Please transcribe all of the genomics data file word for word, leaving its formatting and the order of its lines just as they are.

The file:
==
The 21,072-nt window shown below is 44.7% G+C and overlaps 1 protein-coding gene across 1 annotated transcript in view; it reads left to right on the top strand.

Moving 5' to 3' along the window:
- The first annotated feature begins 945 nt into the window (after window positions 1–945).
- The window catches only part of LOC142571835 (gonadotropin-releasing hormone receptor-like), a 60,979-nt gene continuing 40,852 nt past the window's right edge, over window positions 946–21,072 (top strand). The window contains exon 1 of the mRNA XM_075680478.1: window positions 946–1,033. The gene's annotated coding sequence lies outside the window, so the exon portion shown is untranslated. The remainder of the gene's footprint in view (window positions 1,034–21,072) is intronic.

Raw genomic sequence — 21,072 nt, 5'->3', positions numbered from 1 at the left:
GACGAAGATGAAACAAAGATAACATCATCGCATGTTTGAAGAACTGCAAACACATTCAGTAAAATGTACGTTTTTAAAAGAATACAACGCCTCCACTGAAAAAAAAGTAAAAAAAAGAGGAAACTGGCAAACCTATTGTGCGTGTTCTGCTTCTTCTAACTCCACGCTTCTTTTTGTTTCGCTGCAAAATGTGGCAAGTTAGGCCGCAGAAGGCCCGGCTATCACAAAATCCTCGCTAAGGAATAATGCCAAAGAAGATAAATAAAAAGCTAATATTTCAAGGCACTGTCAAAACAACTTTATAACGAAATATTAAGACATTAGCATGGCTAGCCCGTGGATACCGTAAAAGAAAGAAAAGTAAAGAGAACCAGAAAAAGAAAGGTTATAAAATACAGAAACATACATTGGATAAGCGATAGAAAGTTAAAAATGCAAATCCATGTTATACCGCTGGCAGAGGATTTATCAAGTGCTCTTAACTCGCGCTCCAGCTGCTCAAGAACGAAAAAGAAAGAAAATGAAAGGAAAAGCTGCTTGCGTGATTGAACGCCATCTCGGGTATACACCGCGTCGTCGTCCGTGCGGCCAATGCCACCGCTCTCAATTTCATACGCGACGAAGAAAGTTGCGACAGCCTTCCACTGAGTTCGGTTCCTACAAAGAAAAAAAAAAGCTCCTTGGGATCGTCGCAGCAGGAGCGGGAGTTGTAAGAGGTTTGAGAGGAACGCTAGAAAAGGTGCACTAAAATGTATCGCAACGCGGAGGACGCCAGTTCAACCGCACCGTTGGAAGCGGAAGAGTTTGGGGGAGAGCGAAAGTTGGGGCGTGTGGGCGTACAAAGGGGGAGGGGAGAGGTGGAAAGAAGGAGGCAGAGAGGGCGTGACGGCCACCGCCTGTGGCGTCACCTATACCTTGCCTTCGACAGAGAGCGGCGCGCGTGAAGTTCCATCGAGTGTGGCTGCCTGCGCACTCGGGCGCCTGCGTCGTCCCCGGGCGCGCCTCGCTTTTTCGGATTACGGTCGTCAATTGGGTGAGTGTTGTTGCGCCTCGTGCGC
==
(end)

The 21,072-nt window shown below is 44.7% G+C and overlaps 1 protein-coding gene across 1 annotated transcript in view; it reads left to right on the top strand.

Moving 5' to 3' along the window:
- The first annotated feature begins 945 nt into the window (after window positions 1–945).
- The window catches only part of LOC142571835 (gonadotropin-releasing hormone receptor-like), a 60,979-nt gene continuing 40,852 nt past the window's right edge, over window positions 946–21,072 (top strand). The window contains exon 1 of the mRNA XM_075680478.1: window positions 946–1,033. The gene's annotated coding sequence lies outside the window, so the exon portion shown is untranslated. The remainder of the gene's footprint in view (window positions 1,034–21,072) is intronic.

Raw genomic sequence — 21,072 nt, 5'->3', positions numbered from 1 at the left:
GACGAAGATGAAACAAAGATAACATCATCGCATGTTTGAAGAACTGCAAACACATTCAGTAAAATGTACGTTTTTAAAAGAATACAACGCCTCCACTGAAAAAAAAGTAAAAAAAAGAGGAAACTGGCAAACCTATTGTGCGTGTTCTGCTTCTTCTAACTCCACGCTTCTTTTTGTTTCGCTGCAAAATGTGGCAAGTTAGGCCGCAGAAGGCCCGGCTATCACAAAATCCTCGCTAAGGAATAATGCCAAAGAAGATAAATAAAAAGCTAATATTTCAAGGCACTGTCAAAACAACTTTATAACGAAATATTAAGACATTAGCATGGCTAGCCCGTGGATACCGTAAAAGAAAGAAAAGTAAAGAGAACCAGAAAAAGAAAGGTTATAAAATACAGAAACATACATTGGATAAGCGATAGAAAGTTAAAAATGCAAATCCATGTTATACCGCTGGCAGAGGATTTATCAAGTGCTCTTAACTCGCGCTCCAGCTGCTCAAGAACGAAAAAGAAAGAAAATGAAAGGAAAAGCTGCTTGCGTGATTGAACGCCATCTCGGGTATACACCGCGTCGTCGTCCGTGCGGCCAATGCCACCGCTCTCAATTTCATACGCGACGAAGAAAGTTGCGACAGCCTTCCACTGAGTTCGGTTCCTACAAAGAAAAAAAAAAGCTCCTTGGGATCGTCGCAGCAGGAGCGGGAGTTGTAAGAGGTTTGAGAGGAACGCTAGAAAAGGTGCACTAAAATGTATCGCAACGCGGAGGACGCCAGTTCAACCGCACCGTTGGAAGCGGAAGAGTTTGGGGGAGAGCGAAAGTTGGGGCGTGTGGGCGTACAAAGGGGGAGGGGAGAGGTGGAAAGAAGGAGGCAGAGAGGGCGTGACGGCCACCGCCTGTGGCGTCACCTATACCTTGCCTTCGACAGAGAGCGGCGCGCGTGAAGTTCCATCGAGTGTGGCTGCCTGCGCACTCGGGCGCCTGCGTCGTCCCCGGGCGCGCCTCGCTTTTTCGGATTACGGTCGTCAATTGGGTGAGTGTTGTTGCGCCTCGTGCGC